Anyone who follows football will have views on their own favourites, for their own reasons. A purely personal and non-objective view is that Argentina will win in a final against Germany, after that pair have defeated Spain and Brazil respectively in the semi-finals.

But what about objectivity, where attempts are made to predict the outcome of the World Cup based on nothing but pure numbers? A whole range of models are out there from Goldman Sachs, to Nate Silver at 538, to this simulator, to the Bloomberg analytical tool to a complex set of criteria used by Rachel Riley from Countdown.

Will any of them be completely right? Of course not. But it’s a game of opinions and models are a debate-provoking distraction. So in an attempt to look at different objective reasons why certain nations might do well this summer, Sportingintelligence has considered how the World Cup would pan out if all the games went according to A: Fifa rankings; B: player wages; C: the value of squads; D: The Wisdom of Crowds (ie: an opinion poll); E: Pedigree at prior tournaments staged in the Americas; and F: a total of these totals.

Methodology

For all the models, the criteria have been applied on a match-by-match basis, starting in the group stages and ending with the knockout stages detailed below. So, for example, when using Fifa’s rankings, Brazil (ranked 3) win the opening game against Croatia (No18), Mexico (No20) will beat lower-ranked Cameroon on Friday, and so on.

But using the players’ wages as guide, as derived from the data that underpins the GSSS 2014 and similar work from partner researchers, while Brazil will still win against Croatia because their players earn more, Cameroon will beat Mexico using the same metric, and not vice versa as when using rankings.

Every match in the group stage is predicted on the relevant criteria to produce latter stages that look like this first graphic, using the first two methods. In both these cases, Spain beat Germany in the final, with those teams having beaten Argentina and Brazil respectively.

Article continues below.

WC predictions, rank & pay

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Next we considered the values of the squads. How do you get an accurate idea of what each squad of players is worth? We took data from two sources to get a neutral aggregate view on this. The first was the Football Observatory’s new annual review, which attempts to make objective player valuations on a wide variety of criteria. Using their data we came up with an average player value per World Cup team, with Argentina being the most valuable team, then France, Brazil, Spain and so on down to Iran in 32nd place.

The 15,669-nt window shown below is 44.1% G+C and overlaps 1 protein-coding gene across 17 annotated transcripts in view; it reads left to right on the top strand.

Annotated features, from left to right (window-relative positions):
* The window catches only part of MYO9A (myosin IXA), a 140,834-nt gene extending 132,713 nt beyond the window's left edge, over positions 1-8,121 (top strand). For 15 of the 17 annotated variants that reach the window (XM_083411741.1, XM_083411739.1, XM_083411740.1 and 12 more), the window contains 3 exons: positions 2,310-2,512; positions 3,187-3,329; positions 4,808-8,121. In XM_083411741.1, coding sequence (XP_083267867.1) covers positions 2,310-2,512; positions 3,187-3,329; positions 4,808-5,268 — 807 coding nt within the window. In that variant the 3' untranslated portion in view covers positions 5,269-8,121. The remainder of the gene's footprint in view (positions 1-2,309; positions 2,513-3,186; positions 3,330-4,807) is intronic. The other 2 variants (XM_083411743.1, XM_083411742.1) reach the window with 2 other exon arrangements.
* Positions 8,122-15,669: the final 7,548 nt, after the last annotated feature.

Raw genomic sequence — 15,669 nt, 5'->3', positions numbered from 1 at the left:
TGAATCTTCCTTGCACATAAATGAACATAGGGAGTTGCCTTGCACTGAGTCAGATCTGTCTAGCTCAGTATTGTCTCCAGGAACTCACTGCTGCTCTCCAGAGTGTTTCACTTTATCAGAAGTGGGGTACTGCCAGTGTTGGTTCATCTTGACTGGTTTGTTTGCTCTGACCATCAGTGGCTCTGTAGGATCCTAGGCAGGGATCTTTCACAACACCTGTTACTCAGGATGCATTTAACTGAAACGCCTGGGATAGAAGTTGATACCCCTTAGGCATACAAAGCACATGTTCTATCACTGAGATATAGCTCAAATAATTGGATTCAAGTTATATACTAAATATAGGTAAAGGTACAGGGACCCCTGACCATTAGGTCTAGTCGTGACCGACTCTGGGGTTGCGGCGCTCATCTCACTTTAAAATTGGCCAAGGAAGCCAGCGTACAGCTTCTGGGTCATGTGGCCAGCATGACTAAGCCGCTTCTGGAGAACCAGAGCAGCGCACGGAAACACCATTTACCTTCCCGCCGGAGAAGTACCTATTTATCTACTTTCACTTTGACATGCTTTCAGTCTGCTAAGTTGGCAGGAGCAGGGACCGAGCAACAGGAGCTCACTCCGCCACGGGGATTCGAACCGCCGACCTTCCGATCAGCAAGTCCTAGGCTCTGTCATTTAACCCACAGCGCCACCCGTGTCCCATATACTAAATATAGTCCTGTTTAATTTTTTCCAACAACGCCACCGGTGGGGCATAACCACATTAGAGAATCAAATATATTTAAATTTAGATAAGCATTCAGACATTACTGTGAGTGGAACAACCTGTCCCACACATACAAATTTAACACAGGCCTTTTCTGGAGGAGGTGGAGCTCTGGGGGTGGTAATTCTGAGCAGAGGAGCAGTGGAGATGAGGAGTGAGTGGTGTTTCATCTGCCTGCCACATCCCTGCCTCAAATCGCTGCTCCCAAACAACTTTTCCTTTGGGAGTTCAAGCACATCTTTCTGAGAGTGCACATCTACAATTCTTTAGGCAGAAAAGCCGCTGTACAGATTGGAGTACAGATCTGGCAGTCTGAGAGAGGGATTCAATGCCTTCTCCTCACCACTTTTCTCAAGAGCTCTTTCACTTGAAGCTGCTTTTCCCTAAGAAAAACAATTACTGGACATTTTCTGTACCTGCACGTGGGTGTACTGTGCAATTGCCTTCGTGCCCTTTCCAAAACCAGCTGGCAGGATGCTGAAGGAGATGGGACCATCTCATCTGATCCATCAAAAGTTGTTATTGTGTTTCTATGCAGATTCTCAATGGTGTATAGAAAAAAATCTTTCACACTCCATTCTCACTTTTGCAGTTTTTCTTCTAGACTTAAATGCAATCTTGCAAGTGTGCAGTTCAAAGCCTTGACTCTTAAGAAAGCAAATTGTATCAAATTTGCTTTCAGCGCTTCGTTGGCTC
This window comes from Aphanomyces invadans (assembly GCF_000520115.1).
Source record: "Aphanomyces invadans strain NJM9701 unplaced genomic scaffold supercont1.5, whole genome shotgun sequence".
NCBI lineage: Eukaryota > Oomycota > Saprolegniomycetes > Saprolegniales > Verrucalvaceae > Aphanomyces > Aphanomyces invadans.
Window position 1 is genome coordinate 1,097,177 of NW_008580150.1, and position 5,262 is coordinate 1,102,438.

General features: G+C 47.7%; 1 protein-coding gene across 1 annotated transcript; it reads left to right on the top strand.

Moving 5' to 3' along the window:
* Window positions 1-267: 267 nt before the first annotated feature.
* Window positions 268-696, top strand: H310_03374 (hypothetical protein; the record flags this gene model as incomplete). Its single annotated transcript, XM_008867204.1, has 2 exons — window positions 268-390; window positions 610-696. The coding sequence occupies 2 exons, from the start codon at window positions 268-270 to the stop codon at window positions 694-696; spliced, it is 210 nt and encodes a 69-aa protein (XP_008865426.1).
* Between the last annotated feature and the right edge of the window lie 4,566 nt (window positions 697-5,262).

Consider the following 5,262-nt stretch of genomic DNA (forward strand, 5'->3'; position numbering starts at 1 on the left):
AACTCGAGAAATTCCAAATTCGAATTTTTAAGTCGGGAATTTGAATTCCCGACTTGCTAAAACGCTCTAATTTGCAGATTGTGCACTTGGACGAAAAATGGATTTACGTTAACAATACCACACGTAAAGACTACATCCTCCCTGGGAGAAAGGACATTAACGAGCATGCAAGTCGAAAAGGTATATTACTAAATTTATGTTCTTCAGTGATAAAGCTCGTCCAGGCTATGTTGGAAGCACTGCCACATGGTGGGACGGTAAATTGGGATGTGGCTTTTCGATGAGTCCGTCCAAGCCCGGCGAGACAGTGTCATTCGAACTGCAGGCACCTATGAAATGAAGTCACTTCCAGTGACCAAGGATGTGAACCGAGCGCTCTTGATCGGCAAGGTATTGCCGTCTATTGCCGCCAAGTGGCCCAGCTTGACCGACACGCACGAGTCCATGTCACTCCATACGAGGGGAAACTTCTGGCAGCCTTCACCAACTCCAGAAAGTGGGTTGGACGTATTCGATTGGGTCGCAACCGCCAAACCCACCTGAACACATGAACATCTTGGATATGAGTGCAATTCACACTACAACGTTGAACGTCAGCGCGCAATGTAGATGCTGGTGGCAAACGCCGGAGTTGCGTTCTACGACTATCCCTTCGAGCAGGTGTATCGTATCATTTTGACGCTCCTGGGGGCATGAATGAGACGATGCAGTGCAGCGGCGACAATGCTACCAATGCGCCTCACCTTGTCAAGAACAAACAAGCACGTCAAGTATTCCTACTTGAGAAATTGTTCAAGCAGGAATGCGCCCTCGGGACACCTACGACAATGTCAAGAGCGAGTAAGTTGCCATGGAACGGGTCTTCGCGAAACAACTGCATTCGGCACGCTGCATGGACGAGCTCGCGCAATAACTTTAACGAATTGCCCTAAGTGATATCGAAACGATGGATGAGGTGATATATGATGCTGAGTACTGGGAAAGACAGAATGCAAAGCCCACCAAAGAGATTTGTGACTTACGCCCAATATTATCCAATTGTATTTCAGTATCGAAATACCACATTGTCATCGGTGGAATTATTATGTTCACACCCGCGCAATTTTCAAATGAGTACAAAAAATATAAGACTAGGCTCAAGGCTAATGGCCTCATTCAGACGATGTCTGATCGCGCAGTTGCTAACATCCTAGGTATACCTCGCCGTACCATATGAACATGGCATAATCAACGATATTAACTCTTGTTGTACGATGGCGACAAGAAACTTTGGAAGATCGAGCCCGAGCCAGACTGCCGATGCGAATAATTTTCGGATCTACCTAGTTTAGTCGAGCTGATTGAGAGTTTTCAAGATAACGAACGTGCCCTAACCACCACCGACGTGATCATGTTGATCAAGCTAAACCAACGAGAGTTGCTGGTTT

The second was a piece of research by The Score, who in turn used data derived from www.valor.com.br and www.transfermarkt.com. They had Brazil as the most valuable team, then Spain, Argentina, Germany and so on down to Honduras in 32nd place. We took both sets of data from the Observatory and the Score and created a combined index that ranked the value of the squads from Brazil, Argentina and Spain as the three most valuable down to Costa Rica, Iran and Honduras as the least valuable.

Again, each game was played out with the best team (most valuable in this case) winning. The results are in the graphic below, followed by the results based on the ‘Wisdom of Crowds’, ie an opinion poll. This was a simple, one-question poll here, conducted last night and this morning, and we took into consideration the first 500 responses. Again, each game was ‘played’ based on the Wisdom of Crowds, and the results of that are below too.

Article continues below

WC predictions SqV and wisdom.

The fifth model took into account performances at the seven previous World Cup tournaments staged in the Americas. The World Cups of 1930, staged and won by Uruguay, of 1950, staged by Brazil and won by Uruguay, of 1962, staged by Chile and won by Brazil, of 1970, staged by Mexico and won by Brazil, of 1978, staged and won by Argentina, of 1986, staged by Mexico and won by Argentina, and of 1994, staged by the USA and won by Brazil, have all been won by South American teams.

Whether that is down to chance, culture, home advantage, grass, climate or any mixture of multiple elements is beside the point. What’s certain is the statistical phenomenon of South American teams always winning World Cups in the Americas, seven from seven so far.

So we looked at the results of those seven tournaments and ranked this summer’s nations based on how they (or their respective forebears) had performed in previous tournaments in the Americas, and using those rankings, ‘played’ each game of this summer to take on board this historical ‘home’ and ‘regional’ bias.

This is how a summer World Cup based on previous World Cups in the Americas would play out.

Article continues below.

WC in Americas

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So who will win the World Cup?

Nobody knows, which is the beauty of it. But if you made a composite metric of all the above, then it’s Brazil to beat Argentina in the final, with Spain and Germany reaching the semi-finals, and Uruguay, France, England and Belgium making the quarters.

Vamos!

WC total of totals

 

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OFFICIAL: Premier League 2013-14 had biggest top-flight crowds for 64 years

Monday, June 2nd, 2014

By Alex Miller

2 June 2014